Bitcoin is the first digitally-native, scarce, online asset ever created. When I say this I mean that Bitcoin cannot be copied. It can’t be duplicated. It’s a currency whose digital scarcity is verified through open-source software and the power of the crowd. Much like the Internet is free and borderless, Bitcoin is free and open source money. Bitcoin doesn’t care where you live, what you do, how much money you make, or what you spend your money on. Bitcoin’s beauty is in its unbiased simplicity. Simple, cleverly-written, computer code that ensures trust between two parties when exchanging goods or services online.
The Tokenization of Existing Stock
Now that feature for Bitcoin we mentioned earlier, digital scarcity, is something that is poised to revolutionize financial asset markets the world over. Something that many in the crypto industry call, “the tokenization of everything”. Let’s look at the stock market for a second. Say, for example, that you own a share of Apple stock. You log onto your Fidelity brokerage account and it shows you own 1 whole share of Apple stock at $180. You have every inclination to believe that you own that stock, I mean it says your name on the account and everything, but in reality you own nothing. That stock is actually owned by Fidelity who holds it on your behalf. And Fidelity doesn’t actually own the stock either, because the stock is basically just an agreement with the New York Stock Exchange that your 1 stock of Apple is actually worth 1 stock of Apple. And this whole process is usually backed up by a long paper trail, involving multiple parties and multiple days. A transaction doesn’t “settle” till days after you logged onto your brokerage account and purchase that Apple stock. Wonder why all the major brokerages and banks on Wall Street were built on the same block? Because back in the pre-Internet era, traders would have to be constantly running back and forth with their trades. Their trade wouldn’t execute until their stock bids were physically delivered. The close proximity to one another helped to speed up this process, so all day would be a frantic mess of people rushing to and from, yelling and screaming trades at one another.
Modern Day Trading
Modern-day trading is a lot more global in scale, and a lot less frantic, but not totally different from the system we had before. While the Internet may have expanded the reach of stock ownership options for people, it also introduced an ever-increasing number of intermediaries and middlemen. That stock you buy on your brokerage account with the click of a button, doesn’t actually settle till days later, and in the age of the instant exchange of information made possible through the Internet, the whole idea of having to wait days and rely on multiple parties to relay your trade information, isn’t acceptable. You can send an email all the way around the world in 3 seconds but have to wait days for that stock you bought online to ‘settle.’ And once your stock settles, you don’t actually own the stock yourself but a series of I owe you’s, all the way up to the very company issuing the stock themselves, whether that be Apple or another publicly-traded company.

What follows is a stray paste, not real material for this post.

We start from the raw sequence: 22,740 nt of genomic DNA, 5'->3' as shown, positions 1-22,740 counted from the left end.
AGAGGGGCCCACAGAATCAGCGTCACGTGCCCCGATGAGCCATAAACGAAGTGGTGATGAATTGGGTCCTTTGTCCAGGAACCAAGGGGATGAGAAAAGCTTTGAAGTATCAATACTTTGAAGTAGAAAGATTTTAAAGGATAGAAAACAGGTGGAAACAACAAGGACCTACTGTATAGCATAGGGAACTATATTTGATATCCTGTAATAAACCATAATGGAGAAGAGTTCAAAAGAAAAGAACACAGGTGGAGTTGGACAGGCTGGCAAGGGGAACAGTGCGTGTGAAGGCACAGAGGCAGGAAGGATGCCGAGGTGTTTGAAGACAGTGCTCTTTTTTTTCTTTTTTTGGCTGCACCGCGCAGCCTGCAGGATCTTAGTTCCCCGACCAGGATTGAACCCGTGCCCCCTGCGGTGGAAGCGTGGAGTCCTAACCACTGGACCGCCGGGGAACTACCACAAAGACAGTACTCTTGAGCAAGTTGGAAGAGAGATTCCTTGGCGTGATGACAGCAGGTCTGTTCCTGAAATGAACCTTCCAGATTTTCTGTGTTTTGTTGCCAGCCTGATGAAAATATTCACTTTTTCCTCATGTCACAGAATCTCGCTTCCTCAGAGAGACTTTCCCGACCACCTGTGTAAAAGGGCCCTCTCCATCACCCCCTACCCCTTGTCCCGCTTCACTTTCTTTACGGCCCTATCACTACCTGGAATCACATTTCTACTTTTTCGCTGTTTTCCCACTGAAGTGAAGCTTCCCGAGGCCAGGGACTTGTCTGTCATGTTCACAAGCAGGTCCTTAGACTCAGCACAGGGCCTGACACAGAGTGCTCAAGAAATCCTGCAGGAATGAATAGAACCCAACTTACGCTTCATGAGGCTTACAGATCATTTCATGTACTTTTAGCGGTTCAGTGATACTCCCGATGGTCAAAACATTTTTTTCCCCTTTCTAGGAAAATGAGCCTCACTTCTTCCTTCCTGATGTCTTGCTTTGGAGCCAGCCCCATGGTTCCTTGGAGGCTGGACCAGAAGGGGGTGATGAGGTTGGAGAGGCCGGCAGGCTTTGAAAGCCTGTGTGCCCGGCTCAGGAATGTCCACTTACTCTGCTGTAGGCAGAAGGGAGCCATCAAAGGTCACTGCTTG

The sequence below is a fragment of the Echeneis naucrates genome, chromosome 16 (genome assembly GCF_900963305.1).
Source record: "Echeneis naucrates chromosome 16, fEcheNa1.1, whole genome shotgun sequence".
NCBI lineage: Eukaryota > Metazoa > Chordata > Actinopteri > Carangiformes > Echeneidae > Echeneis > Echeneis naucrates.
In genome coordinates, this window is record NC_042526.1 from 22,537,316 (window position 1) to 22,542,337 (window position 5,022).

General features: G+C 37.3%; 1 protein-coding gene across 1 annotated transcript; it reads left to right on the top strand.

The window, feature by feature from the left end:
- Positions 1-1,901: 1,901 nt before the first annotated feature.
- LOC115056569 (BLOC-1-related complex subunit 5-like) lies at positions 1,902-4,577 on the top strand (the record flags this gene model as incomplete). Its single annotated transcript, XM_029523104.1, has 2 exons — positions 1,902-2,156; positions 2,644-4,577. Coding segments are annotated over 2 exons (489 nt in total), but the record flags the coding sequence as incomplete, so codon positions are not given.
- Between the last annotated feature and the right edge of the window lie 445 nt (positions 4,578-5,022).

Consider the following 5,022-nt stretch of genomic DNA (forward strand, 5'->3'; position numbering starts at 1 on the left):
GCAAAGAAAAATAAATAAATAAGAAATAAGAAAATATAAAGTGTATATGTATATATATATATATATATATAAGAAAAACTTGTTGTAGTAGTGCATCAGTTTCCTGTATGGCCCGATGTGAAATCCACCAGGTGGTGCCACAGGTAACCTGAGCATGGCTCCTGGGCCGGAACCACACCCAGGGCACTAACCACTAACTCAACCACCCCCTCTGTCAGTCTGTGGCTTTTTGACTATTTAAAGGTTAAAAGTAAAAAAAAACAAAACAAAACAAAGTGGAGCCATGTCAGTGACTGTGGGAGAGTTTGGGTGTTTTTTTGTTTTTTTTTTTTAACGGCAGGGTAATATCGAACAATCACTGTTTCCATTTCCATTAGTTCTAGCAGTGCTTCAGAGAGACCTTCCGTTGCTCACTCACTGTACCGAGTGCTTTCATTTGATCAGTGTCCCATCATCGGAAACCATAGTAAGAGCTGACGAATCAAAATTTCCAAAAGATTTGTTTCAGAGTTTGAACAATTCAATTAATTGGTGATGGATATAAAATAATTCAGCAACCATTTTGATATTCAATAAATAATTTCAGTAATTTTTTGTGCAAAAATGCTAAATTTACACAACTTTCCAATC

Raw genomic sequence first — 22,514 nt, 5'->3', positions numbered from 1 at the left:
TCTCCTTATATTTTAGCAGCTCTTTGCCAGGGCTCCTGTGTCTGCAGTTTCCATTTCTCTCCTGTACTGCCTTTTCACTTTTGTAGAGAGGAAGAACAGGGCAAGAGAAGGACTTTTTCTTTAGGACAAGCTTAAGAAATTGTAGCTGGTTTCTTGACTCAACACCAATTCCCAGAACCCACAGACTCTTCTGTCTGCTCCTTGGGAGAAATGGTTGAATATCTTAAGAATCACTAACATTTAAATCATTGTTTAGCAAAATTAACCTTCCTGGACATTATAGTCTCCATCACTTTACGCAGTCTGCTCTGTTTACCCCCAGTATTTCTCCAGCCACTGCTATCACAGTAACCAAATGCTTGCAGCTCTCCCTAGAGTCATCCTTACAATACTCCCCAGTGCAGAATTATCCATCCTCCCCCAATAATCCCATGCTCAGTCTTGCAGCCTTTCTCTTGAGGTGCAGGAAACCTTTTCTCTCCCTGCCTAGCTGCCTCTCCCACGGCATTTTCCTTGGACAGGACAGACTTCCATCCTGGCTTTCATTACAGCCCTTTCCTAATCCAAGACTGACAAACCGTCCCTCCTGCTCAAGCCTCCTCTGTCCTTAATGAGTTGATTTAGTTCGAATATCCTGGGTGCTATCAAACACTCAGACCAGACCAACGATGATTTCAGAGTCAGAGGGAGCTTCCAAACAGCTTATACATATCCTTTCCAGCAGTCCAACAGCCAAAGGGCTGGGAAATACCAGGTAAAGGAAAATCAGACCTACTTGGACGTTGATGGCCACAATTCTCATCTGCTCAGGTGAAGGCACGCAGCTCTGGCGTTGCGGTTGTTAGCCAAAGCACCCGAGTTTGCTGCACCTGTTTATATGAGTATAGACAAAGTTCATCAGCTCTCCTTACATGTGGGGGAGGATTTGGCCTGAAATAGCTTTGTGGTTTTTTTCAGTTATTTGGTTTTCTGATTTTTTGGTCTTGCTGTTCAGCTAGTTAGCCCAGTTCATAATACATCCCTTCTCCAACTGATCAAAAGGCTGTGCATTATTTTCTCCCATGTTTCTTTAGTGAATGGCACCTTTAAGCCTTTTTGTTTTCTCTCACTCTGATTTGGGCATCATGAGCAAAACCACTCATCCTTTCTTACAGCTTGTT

Internet of Information vs Internet of Exchange
Now what’s the key difference here between sending an email and executing a trade? The difference is that the former is an exchange of information, while the latter is an exchange of value. Sending an email is simply the exchange of information. Every email you send is a digital copy of your original email. A copy and pasting of the information you want to portray sent to whoever you want in the world. Because information is free and open on the Internet, it doesn’t have any inherent value and can thus be duplicated and copied and spread around. This is not something that you want to have when dealing with currencies online or executing trades. Because these things have an agreed upon value, there must exist a series of gatekeepers and middlemen to control the movement of them. The monetary value associated with your 1 share of Apple stock means that you must entrust other people and companies online. You must have faith that the whole system of “I owe you’s” will honor your investment. You have to have faith that they will ensure the digital scarcity of your Apple stock and that their not going to duplicate it and send it to 100 other people. Your bank works in much the same manner. The lack of ability to have digitally-native assets and a digital scarcity ensures that we have to rely on others to artificially create it. We have to rely on banks and brokerages to ensure that those numbers on the screen actually represent a value in real-life.
The Merging of Worlds